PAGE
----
Papua New Guinea quake has killed at least 15 people
Aftershocks continue in wake of Monday's 7.5 magnitude temblor
A powerful earthquake two days ago killed at least 15 people, injured dozens and brought work to a halt at four oil and gas fields in a remote Papua New Guinea region, the local governor said Wednesday.
His comments were the first confirmation of deaths from a high-ranking official after Monday's magnitude 7.5 earthquake severed communications and blocked roads in the central region, hindering assessment of the scale of the destruction. The National Disaster Centre has declined to give numbers as it assesses the damage.
Southern Highlands Governor William Powi told The Associated Press that communication remains difficult and the death toll may rise.
"We are looking at massive, catastrophic havoc and destruction," Powi said.
Four people in the provincial capital, Mendi, were killed when their house collapsed on them and three were killed when their home was struck by a landslide, Powi said. Eight others were killed elsewhere, he said, and the quake's victims included several children and a teenager.
"There are people who are traumatized, people in terrible devastation who have never felt this kind of destruction before," Powi said. "It has really brought a lot of fear into people's lives."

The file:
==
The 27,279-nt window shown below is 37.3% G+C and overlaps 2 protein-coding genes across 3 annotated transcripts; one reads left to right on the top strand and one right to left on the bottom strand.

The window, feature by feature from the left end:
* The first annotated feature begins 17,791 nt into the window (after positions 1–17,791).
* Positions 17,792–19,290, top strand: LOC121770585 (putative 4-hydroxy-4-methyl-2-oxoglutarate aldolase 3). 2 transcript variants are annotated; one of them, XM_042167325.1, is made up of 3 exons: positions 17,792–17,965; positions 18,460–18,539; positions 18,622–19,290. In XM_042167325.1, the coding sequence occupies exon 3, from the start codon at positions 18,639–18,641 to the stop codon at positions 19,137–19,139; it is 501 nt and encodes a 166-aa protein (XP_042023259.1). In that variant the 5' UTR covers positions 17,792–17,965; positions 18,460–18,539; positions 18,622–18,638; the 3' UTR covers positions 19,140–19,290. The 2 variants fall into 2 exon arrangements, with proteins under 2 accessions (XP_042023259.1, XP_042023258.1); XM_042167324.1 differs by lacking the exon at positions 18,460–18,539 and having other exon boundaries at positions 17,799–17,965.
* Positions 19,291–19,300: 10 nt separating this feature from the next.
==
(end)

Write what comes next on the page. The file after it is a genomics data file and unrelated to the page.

Powi said three oil fields and a liquefied natural gas plant run by ExxonMobil Papua New Guinea have halted operations for now as they assess the damage to their operations.
The quake has also disrupted work at a large gold mine and at coffee plantations in the region.
Roads cut off, crops destroyed
Powi said many roads remain cut off by landslides and that supplies will need to be airlifted. Many people live subsistence lives in the area, Powi said, and they would be suffering because the quake has destroyed many of their gardens and crops.
He said teams are on the ground assessing the most pressing needs.
"We need massive assistance," Powi said. "We need food, infrastructure maintenance, and to bring comfort to our people who are homeless and displaced."
Australia's government said it was providing a C-130 Hercules to conduct aerial surveillance and provide logistical support.
"We are saddened to hear reports of lives lost and many people being injured," Australian Foreign Minister Julie Bishop said in a statement. "Given the challenging terrain and remoteness of the area, we expect that the extent of the damage will become clearer in coming days."
Aid agencies said they were ready to help but were awaiting more information. The International Federation of Red Cross and Red Crescent Societies said it had 20 volunteers on standby but that getting accurate information remained difficult.
The quake hit about 89 kilometres southwest of Porgera, the site of a large gold mine that employs more than 2,500. Several strong aftershocks have shaken the region as well.
The quake also caused panic and damaged buildings across the border in eastern Indonesia.
Papua New Guinea is home to seven million people on the eastern half of the island of New Guinea, to the east of Indonesia. It sits on the Pacific's "Ring of Fire," the arc of seismic faults around the Pacific Ocean where most of the world's earthquakes and volcanic activity occur.